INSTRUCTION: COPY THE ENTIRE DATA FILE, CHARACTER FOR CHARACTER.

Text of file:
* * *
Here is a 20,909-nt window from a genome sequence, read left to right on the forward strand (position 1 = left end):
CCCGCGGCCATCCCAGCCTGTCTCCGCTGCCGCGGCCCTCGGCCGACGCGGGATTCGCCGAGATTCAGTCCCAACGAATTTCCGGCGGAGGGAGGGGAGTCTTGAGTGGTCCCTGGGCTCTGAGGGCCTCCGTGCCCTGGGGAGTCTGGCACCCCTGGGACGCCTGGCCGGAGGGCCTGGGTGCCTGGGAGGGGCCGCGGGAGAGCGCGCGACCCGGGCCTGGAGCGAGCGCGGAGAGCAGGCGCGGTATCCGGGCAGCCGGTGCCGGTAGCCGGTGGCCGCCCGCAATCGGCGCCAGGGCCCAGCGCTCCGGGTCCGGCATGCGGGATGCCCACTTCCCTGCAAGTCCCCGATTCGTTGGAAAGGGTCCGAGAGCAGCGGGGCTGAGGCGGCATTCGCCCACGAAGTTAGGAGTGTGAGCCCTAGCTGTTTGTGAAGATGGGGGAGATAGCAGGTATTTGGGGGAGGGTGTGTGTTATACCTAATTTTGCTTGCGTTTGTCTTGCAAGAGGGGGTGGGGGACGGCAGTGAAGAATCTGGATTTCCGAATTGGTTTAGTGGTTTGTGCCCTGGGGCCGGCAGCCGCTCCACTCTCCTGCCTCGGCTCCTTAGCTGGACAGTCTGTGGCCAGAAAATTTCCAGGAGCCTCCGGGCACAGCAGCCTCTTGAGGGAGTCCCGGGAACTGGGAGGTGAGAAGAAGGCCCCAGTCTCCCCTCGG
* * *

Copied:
Here is a 20,909-nt window from a genome sequence, read left to right on the forward strand (position 1 = left end):
CCCGCGGCCATCCCAGCCTGTCTCCGCTGCCGCGGCCCTCGGCCGACGCGGGATTCGCCGAGATTCAGTCCCAACGAATTTCCGGCGGAGGGAGGGGAGTCTTGAGTGGTCCCTGGGCTCTGAGGGCCTCCGTGCCCTGGGGAGTCTGGCACCCCTGGGACGCCTGGCCGGAGGGCCTGGGTGCCTGGGAGGGGCCGCGGGAGAGCGCGCGACCCGGGCCTGGAGCGAGCGCGGAGAGCAGGCGCGGTATCCGGGCAGCCGGTGCCGGTAGCCGGTGGCCGCCCGCAATCGGCGCCAGGGCCCAGCGCTCCGGGTCCGGCATGCGGGATGCCCACTTCCCTGCAAGTCCCCGATTCGTTGGAAAGGGTCCGAGAGCAGCGGGGCTGAGGCGGCATTCGCCCACGAAGTTAGGAGTGTGAGCCCTAGCTGTTTGTGAAGATGGGGGAGATAGCAGGTATTTGGGGGAGGGTGTGTGTTATACCTAATTTTGCTTGCGTTTGTCTTGCAAGAGGGGGTGGGGGACGGCAGTGAAGAATCTGGATTTCCGAATTGGTTTAGTGGTTTGTGCCCTGGGGCCGGCAGCCGCTCCACTCTCCTGCCTCGGCTCCTTAGCTGGACAGTCTGTGGCCAGAAAATTTCCAGGAGCCTCCGGGCACAGCAGCCTCTTGAGGGAGTCCCGGGAACTGGGAGGTGAGAAGAAGGCCCCAGTCTCCCCTCGG